03/22/2006 12:00AM

Seeing isn't necessarily believing

Jack Coady/Coady Photography
Lawyer Ron's 92 Beyer in the Rebel was subpar.

PHILADELPHIA - As Lawyer Ron started to cruise by horses on the backstretch of the Rebel Stakes at Oaklawn Park last Saturday, I said to myself, "There is my Derby horse." Lawyer Ron, who had never lost on the dirt (unless you want to count Turfway's Polytrack as dirt), was showing another dimension, sitting off the pace and unleashing a powerful move, the kind of move that wins races large and small, blowing by horses like they were not there while running far off the rail.

Unless something happened in the stretch to change my opinion, this was going to be it. Lawyer Ron kept on running in the stretch and blew away the field.

Private Vow, a very good 2-year-old, simply could not keep up on the far turn. Steppenwolfer, a late-running second by less than a length to Lawyer Ron in the Southwest Stakes, was third, more than three lengths behind.

This was the one. I was sure of it.

My certainty ended in less than 24 hours.

One of the hardest lessons in this game is to learn not to believe everything you see, even if it's exactly what you are looking for. What you see and the reality may, in fact, be quite a bit different.

Lawyer Ron's reality was a 92 Beyer. I am still looking for my Derby horse.

This was a lesson I learned in 1992. Remember Arazi, the horse that was going to make us forget Secretariat, Citation, and every other horse that ever lived? The lasting impression of Arazi was that move in the 1991 Breeders' Cup Juvenile at Churchill Downs. It was chilling. It was also a "no fig." No matter what we saw, Arazi simply was not that fast.

And that one race in France before the 1992 Derby wasn't going to make him any faster. All Derby week, I wrote that Arazi was a fraud. The Beyers simply do not lie. They can deceive on occasion, but they don't lie, especially when they are pointing out that an odds-on favorite may very well get nothing.

The last I saw of Arazi at Churchill, after he made another big move in the Derby, was the colt fading out of contention.

All that said, I haven't given up on Lawyer Ron, not by any means. But 92 is 92, no matter how it looked on the track. And 92 is not going to win the Derby.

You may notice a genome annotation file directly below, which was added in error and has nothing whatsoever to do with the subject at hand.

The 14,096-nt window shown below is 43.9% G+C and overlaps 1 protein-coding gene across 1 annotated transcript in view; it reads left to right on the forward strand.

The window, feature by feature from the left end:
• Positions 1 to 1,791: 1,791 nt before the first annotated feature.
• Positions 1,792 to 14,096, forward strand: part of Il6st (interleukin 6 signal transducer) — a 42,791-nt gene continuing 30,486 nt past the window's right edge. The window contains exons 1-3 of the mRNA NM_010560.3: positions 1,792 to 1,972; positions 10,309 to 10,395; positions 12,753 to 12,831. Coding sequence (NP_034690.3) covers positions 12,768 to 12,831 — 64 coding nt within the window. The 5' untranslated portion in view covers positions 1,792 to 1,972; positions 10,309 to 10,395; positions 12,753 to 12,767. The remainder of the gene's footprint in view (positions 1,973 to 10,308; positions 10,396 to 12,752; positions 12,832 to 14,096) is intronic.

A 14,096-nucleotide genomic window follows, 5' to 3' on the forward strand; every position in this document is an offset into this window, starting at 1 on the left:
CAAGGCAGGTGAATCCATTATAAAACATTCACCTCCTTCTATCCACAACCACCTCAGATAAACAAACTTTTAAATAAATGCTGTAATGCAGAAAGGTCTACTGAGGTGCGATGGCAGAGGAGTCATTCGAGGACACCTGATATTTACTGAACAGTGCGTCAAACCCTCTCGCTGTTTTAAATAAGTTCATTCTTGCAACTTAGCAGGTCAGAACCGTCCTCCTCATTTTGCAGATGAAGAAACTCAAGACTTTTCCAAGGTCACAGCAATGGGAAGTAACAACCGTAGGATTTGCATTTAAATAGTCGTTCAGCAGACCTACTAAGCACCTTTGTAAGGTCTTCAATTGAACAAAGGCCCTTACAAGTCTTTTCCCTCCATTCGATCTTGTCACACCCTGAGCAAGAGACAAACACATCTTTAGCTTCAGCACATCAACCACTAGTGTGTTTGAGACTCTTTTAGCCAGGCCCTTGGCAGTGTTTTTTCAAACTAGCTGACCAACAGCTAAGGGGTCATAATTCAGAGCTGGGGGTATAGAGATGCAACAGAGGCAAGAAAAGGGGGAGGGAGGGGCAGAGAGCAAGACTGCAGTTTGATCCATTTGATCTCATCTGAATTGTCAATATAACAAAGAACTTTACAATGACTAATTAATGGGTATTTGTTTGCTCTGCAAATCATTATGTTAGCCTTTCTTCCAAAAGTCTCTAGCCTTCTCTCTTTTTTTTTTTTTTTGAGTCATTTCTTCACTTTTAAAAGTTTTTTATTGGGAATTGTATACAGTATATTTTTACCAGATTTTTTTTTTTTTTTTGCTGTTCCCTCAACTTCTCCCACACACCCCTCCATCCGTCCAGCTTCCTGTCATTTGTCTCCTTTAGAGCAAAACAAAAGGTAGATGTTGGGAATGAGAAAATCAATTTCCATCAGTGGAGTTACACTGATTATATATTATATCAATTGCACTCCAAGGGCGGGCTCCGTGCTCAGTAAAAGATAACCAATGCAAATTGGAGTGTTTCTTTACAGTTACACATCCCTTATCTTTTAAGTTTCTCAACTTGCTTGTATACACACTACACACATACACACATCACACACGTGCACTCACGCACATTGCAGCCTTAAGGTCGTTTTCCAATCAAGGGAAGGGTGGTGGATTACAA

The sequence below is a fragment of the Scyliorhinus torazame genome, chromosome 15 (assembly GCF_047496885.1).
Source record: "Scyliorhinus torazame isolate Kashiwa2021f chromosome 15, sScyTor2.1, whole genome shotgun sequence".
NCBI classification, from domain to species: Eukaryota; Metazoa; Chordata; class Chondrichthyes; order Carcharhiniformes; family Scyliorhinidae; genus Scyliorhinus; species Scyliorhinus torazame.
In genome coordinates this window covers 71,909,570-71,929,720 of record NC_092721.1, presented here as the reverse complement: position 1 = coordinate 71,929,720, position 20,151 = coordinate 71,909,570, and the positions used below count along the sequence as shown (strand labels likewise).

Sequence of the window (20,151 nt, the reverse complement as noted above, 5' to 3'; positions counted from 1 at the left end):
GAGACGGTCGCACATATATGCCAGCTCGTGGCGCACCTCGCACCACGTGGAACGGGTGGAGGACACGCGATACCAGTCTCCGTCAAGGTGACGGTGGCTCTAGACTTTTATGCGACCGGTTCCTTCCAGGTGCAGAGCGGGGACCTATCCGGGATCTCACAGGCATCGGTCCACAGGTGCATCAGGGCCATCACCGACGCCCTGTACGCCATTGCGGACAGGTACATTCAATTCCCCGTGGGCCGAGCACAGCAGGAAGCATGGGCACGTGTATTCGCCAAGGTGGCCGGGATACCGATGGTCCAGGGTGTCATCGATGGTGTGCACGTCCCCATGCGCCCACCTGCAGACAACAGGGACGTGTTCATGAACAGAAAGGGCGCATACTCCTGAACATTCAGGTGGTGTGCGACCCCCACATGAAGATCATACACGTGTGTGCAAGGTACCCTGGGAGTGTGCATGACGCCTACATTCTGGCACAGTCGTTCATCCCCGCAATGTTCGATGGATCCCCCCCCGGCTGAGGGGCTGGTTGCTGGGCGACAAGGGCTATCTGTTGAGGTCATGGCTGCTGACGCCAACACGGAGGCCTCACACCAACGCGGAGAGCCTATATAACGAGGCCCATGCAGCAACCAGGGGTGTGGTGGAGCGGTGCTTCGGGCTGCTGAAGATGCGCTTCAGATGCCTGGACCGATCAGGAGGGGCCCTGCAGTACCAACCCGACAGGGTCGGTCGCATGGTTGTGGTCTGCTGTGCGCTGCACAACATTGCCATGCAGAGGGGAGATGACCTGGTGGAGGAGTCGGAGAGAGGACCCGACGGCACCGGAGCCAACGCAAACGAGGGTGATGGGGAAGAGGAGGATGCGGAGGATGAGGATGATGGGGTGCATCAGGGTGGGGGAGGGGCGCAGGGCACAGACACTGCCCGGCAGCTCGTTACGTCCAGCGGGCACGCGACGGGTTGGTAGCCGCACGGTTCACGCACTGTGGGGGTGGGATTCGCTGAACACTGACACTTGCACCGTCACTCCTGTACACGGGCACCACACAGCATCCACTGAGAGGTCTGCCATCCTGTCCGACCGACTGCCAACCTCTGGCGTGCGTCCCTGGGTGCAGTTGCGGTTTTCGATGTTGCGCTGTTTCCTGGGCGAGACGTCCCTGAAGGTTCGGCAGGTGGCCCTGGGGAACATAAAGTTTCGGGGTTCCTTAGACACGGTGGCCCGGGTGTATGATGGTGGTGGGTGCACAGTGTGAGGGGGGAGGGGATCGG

The key to understanding the true value of the Rebel was actually Red Raymond, who finished second. Red Raymond was four lengths behind Lawyer Ron in Southwest and three lengths back in the Rebel. The colt got an 88 in the Southwest, an 87 in the Rebel.

If the 92 were Lawyer Ron's career top, I really would forget what I saw. Here is the problem. Lawyer Ron got a 106 when he won the Risen Star. He got a 92 and 97 in December. He got a 95 when he won the Southwest.

Thus, there are mixed signals. If a horse gets a Beyer that is not a complete aberration, that horse can do it again. And the 106 is not so much better than the norm that it should be considered an aberration. It was an indication of the depth of the colt's talent.

The Arkansas Derby will provide the next and last racing clue about Lawyer Ron and the Derby. If the colt gets up in the 106 Beyer range again and looks good doing it, I will have found my Derby horse for the second time, even if it's the same horse.

If, however, Lawyer Ron's Beyer stays in the mid-90 range, I am prepared to discard what my eyes see and go with what my brain knows. No matter what you think, the fundamentals never change. The best races, where form tends to hold more than in the everyday fare, are won by the fastest horses, not horses that look fast.

Everything you experience in this sport should be filed away in your memory. There will come a time when the past becomes the present.

If you do that, you will be able to tell your friends when the next over-hyped young horse runs up the track that the horse was "just another Arazi."